Mk 45 gun system interface verification tests were required with the Mod 4 gun system, this is to include round initialization tests to support system rate of fire requirements. Global Positioning System/Inertial Navigation System (GPS/INS) concepts had to use Selected Availability Anti-Spoofing Module (SAASM) receivers with Black Keys. The knowledge, use, and implementation of NATO standardization agreements (STANAGs) and Allied Ordnance Publications (AOPs) in supporting the design and demonstration effort would be looked upon favorably. The contractor was not required to assess barrel wear issues attributable to the projectile and/or propellant charge. However, this was a key parameter so the Government was expected to perform barrel wear analysis of the Contractor's design during the demonstration effort. Contractors were instructed to keep in mind that, even though they were not required to perform the analysis, their proposed concept would be evaluated with respect to barrel wear.
In August 2004 the Navy modified plans for extended range munitions for the 5-inch gun. The Navy notified industry of its intent to issue a solicitation in 2005 for System Development and Demonstration with a Low Rate Initial Production (LRIP) option of precision-guided, extended range munitions to be fired in the Navy's 5-inch gun. According to program official, depending on which system was selected, initial operational capability was expect to be as late as 2011. Evolving toward a FY05 "shoot-off," either the EGRM or the ANSR would enhance the range and accuracy of Navy 5-inch guns. In order to mitigate risk for the munitions development, the Navy conducted an open source selection in FY05 between the Extended Range Guided Munition (ERGM), the Ballistic Trajectory Extended Range Munition (BTERM II) and potential competitors.
The 15 March 2005 House Armed Services Committee Subcommittee on Projection Forces report stated "In order to mitigate risk for the munitions development, the Navy will conduct an open source selection in Fiscal Year 2005 between the Extended Range Guided Munition (ERGM), the Ballistic Trajectory Extended Range Munition (BTERM) and potential competitors. The contract will be awarded in early Fiscal Year 2006 with IOC planned for Fiscal Year 2011"
On 30 June 2005 it was announced that NAVSEA intended to issue a draft solicitation N00024-05-R-4313 for the Extended Range Munition (ERM) Projectile and Propelling Charge System Development and Demonstration (SDD). The draft solicitation included options for: Developmental Test and Operational Test (DT/OT) Test Assets, Assembly of DT/OT Test Assets, Transition to Production, Long Lead Items Procurement. LRIP, and Engineering Services. A contract with cost plus award fee, cost plus incentive fee and cost plus fixed fee line items was contemplated.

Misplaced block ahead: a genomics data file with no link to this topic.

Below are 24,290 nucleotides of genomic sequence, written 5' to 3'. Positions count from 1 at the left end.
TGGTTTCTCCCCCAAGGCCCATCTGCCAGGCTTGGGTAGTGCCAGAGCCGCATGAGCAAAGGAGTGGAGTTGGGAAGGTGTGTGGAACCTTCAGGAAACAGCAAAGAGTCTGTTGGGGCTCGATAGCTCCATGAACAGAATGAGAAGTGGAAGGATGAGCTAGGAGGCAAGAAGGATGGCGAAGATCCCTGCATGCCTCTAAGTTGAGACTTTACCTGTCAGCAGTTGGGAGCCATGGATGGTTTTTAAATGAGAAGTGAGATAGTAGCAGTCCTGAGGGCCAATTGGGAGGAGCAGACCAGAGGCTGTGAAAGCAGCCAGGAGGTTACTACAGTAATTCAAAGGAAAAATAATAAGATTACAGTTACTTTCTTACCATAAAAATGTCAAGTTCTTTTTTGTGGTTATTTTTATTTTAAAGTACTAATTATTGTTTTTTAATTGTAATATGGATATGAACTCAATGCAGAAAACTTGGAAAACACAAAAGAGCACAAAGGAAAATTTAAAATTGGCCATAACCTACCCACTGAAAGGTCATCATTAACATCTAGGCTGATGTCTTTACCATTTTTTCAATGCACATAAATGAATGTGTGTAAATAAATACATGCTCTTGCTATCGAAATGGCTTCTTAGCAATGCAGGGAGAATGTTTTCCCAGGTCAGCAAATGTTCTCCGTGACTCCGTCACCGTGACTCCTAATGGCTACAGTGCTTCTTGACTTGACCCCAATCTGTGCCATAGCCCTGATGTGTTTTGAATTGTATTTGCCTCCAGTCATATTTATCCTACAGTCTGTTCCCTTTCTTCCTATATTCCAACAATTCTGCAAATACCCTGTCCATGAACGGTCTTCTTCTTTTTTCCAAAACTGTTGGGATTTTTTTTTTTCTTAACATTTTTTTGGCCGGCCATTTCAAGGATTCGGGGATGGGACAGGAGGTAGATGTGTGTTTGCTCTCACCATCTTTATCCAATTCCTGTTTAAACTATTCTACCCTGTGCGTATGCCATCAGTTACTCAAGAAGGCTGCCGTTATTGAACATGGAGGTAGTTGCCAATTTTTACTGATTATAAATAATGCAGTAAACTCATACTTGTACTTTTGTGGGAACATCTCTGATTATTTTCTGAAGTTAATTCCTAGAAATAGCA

It was also stated that the Contractor shall provide labor, facilities, and engineering services to design and develop the ERM projectile that is fully integrated into the Mk 34 Gun Weapons System (utilizing the Mk 45 Mod 2 gun). The contractor would also design and document a tactical ERM propellant charge that provides consistent and safe gun launches of the ERM projectile. Lastly, the contractor would be expected to perform supporting analysis, simulations and testing to qualify the projectile and propelling charge.
Cost targets have been established for the ERM Projectile. The contractor would be expected to implement a Cost As and Independent Variable (CAIV) program. To be affordable in the quantities required, ERM average unit procurement cost (in FY03 dollars) had to not exceed $48,000 (threshold) based on a procurement objective of 18,000 rounds. Objective average unit cost was $20,000 based on the same quantity. Navy officials had estimated ERGM would cost $60,000 to $100,000 per unit, depending on the quantities produced.